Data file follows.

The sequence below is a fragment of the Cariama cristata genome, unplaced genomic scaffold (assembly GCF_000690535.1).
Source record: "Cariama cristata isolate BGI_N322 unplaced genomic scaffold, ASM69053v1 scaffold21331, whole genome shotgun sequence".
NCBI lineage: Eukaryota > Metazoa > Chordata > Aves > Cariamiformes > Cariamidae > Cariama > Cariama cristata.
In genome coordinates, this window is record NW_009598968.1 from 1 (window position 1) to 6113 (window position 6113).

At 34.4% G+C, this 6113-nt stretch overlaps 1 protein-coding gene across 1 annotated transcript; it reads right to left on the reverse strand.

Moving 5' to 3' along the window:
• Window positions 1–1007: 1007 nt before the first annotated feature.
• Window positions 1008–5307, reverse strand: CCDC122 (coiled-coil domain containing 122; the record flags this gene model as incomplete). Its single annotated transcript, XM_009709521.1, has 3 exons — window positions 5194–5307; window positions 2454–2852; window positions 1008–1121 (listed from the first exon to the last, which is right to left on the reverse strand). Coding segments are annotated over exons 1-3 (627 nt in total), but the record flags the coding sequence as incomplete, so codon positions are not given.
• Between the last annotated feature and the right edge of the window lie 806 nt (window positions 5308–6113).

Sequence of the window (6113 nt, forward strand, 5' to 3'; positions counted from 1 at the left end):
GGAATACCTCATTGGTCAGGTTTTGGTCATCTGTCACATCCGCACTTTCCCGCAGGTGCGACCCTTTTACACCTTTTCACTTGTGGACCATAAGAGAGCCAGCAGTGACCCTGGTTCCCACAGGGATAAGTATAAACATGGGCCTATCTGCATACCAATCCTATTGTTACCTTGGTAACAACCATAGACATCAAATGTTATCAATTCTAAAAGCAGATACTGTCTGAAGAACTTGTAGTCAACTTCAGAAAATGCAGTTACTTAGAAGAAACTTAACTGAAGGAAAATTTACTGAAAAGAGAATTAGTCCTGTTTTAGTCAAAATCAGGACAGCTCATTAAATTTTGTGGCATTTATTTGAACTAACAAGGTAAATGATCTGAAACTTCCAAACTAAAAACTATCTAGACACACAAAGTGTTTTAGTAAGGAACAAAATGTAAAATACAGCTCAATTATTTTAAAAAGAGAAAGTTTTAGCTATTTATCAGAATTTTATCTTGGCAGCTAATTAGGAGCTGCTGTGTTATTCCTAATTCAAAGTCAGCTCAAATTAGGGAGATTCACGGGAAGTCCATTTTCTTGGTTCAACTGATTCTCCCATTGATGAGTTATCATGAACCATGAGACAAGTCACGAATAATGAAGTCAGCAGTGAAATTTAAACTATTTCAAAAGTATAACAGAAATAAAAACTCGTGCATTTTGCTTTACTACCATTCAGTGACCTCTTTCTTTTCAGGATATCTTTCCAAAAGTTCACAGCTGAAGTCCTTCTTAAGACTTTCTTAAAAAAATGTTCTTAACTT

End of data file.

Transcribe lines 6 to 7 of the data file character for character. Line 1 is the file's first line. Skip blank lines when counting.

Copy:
Moving 5' to 3' along the window:
• Window positions 1–1007: 1007 nt before the first annotated feature.